SIDEWINDER II is put to the test carving a puppy in a sock that measures three and half inches by and inch and half sawed out blank. A series of photographs will show the knife blade making a variety of cuts to shape the basic form of the puppy and the sock as well as making cuts that will set up the carving of the details of the carving. The position of the knife blade will indicate which part of the dog legged SIDEWINDER II blade is being used to accomplish that particular cut. It will help to view these first three photos of the completed carving to compare with the carving in progress photos. Read the rest of this entry »
HELVIE KNIVES announces the introduction of the SIDE WINDER and SIDE WINDER II of the WOOD BEE CARVER ~ Signature Series Knives.
The SIDE WINDER and SIDE WINDER II blades have three cutting edges: “A” represents a longer cutting edge with a reverse skew angle used for general slicing cuts. “B” represents a curved cutting edge that can be used as a mini bull nose gouge as well as for making controlled stop cuts. “C” represents a curved skew cutting edge to be used for getting into tight areas and mini slicing actions. Read the rest of this entry »
On Saturday, November 22, 2014, eleven students gathered at the Woodcraft Store in Centerville, OH for a one day carving class on the subject of carving a Santa Ornament. Students who survived the Whittle-Carving class were: Aaron Davies, Lane Andrianoff, James Canfield, Richard Achor, Joshua Grimes, Doug Schneider, Jason Gordon, Michael Sheils, Karen Terry, Max Litke and Teresa Balsbaugh. The two photos above are of teachable moments as the students were intent in learning from the various exercises leading up to carving a Santa ornament from instructor Don Mertz, the WOOD BEE CARVER. Read the rest of this entry »
My good friend, Jim Hecker, continues to advance his style of carving through his journey of carving. This photographic journey of some of his recent carvings illustrates the winsome appeal in the facial features and body pose of his signature carvings of his creations he calls simply “Shorty” carvings. That same style is repeated in the carving of a figure called “Boss” and a cowboy bust. Take a look to admire the intricacy of the clean cuts with simply detailed lines of the design of each little figure that spells the “HECKER STYLE.” Read the rest of this entry »
The Rule of Three for facial proportions is applied to a carved Santa ornament to illustrate how to visually keep proportions in perspective in a face with a mustache, beard and long hair while half the forehead is covered by the hat.
The three divisions of the length of the face are: Hairline to Eyebrow; Eyebrow to Bottom of Nose; and Bottom of Nose to Bottom of Chin. When carving a face with a beard, the carver visually imagines where the chin is located under the beard. When carving a mustache, the carver follows the Rule of Three for the area between the nose and chin with the mustache fitting into the first third proportion between Nose and Top of Upper Lip. The middle third includes both lips down to the groove between lips and chin. If the mustache is carved as big and bushy so that it extends and covers the lips, then the lips are not carved. Rather there is an indention carved under the mustache to indicate that underneath the bushy mustache there is a mouth hidden from view.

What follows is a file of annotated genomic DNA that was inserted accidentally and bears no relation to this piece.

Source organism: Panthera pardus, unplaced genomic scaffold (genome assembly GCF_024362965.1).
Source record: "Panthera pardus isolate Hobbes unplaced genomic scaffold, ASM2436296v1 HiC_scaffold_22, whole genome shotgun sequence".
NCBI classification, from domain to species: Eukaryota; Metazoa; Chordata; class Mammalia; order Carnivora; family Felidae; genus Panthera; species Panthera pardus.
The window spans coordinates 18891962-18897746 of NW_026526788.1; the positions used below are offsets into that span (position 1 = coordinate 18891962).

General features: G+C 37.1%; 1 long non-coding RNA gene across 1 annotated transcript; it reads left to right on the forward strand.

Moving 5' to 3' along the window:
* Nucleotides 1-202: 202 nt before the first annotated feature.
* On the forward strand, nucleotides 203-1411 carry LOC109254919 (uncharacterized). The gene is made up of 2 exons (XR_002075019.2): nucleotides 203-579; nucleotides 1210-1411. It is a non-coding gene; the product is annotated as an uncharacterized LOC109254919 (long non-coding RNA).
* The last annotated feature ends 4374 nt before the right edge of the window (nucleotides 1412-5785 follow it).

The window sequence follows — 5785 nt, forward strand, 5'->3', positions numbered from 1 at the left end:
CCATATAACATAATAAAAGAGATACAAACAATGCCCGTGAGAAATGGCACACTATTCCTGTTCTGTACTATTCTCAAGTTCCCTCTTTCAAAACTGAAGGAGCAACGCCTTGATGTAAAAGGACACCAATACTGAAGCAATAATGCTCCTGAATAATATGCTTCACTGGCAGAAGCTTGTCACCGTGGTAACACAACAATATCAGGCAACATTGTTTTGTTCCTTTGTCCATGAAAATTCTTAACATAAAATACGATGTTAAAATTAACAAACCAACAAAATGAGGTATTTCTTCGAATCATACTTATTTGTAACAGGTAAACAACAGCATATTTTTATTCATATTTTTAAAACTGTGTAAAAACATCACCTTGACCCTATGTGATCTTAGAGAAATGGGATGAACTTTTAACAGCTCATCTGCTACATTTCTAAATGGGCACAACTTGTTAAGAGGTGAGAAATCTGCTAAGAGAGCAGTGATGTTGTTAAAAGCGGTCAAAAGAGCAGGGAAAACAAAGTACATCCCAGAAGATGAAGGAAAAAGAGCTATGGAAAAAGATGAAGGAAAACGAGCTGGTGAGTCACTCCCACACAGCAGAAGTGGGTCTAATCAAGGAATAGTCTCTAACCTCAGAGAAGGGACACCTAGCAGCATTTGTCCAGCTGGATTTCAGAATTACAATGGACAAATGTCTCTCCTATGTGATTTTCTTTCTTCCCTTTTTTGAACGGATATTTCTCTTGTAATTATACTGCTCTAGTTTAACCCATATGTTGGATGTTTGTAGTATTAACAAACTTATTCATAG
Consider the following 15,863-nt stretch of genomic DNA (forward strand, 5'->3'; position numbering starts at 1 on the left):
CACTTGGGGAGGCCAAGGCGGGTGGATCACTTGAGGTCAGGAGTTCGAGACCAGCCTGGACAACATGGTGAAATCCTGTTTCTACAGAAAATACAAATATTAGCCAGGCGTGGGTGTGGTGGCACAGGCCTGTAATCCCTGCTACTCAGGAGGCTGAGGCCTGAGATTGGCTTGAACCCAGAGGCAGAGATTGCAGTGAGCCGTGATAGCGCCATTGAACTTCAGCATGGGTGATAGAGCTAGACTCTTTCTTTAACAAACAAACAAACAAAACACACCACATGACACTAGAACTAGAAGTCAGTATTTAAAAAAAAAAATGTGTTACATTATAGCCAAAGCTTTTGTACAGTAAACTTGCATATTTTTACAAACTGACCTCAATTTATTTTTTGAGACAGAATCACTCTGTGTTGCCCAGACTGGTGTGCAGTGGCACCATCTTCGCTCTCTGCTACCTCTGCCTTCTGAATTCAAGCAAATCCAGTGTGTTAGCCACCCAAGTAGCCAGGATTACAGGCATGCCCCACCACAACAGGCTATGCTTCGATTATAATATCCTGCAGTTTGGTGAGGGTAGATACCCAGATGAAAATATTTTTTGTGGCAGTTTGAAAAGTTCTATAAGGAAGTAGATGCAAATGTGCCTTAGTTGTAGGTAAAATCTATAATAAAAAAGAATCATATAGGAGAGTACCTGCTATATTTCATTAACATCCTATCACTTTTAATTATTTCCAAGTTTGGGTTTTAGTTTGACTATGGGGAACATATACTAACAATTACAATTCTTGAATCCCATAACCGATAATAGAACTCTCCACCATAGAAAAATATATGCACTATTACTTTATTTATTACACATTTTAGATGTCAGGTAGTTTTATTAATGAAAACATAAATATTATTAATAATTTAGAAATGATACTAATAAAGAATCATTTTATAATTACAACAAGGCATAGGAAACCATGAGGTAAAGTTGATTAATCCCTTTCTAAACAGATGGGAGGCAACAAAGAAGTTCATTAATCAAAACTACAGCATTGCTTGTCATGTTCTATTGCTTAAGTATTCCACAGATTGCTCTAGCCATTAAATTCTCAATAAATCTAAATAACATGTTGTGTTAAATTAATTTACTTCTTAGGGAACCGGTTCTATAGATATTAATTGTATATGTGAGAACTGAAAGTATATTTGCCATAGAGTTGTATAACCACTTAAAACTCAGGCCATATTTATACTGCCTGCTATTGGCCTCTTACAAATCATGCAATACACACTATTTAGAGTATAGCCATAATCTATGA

If the Rule of Three of proportions is not followed and a bushy mustache is carved on the face of Santa and the carver carves in the bottom lip then the end result may give the appearance that the mouth is located where the chin is supposed to be located.
While the length of the face is divided into thirds proportionally, the width of the face is equal to two thirds of the length. A carving that is carved following the understanding of “proportions” will result in a carving looking right. On the other hand, when the “proportions” are out of proportion, then there is something about the carving that will not look right.
Caricature carving is “exaggeration of realism” which does exaggerate proportions for a caricature effect that is done on purpose. In order to “exaggerate realism” the carver must first have a clear understanding of correct proportions of realism before any on the proportions can be exaggerated.
To learn more about the Rule of Three facial proportions, look under the section of this blog entitled BEE HIVE and click on “Face Eye Study 2” which can also be printed.
Three old Friends, a Hobbit, a Gnome Wizard and a Red Beard Pirate are presented within this photographic essay as the latest edition of carving a previously carved subject. Read the rest of this entry »
Glenn Stewart of Hawesville, Kentucky originated the design of a Turkey and Santa carved back to back. He gave me the pattern fifteen years ago and recently wrote an article for Woodcarving Illustrated on this Turkey and Santa carving. Read the rest of this entry »
This carving represents the carving of a Chris Hammack rough out. Chris is a very accomplished caricature artist who passes on his creative instructions through his various rough out projects. Carving a Hammack rough out allows a little of Chris’s creativity to rub off on the carver if the carver is willing to learn while doing.
Recently the WOOD BEE CARVER sat in on a Chris Hammack class to carve along with the students by carving a Hammack rough out entitled Bull’s Eye Bob. The photographs reveal the end result of Whittle-Carving a rough out using only a knife. The polychrome finish is artist oil paint mixed with boiled linseed oil in the Painting Softly method. Read the rest of this entry »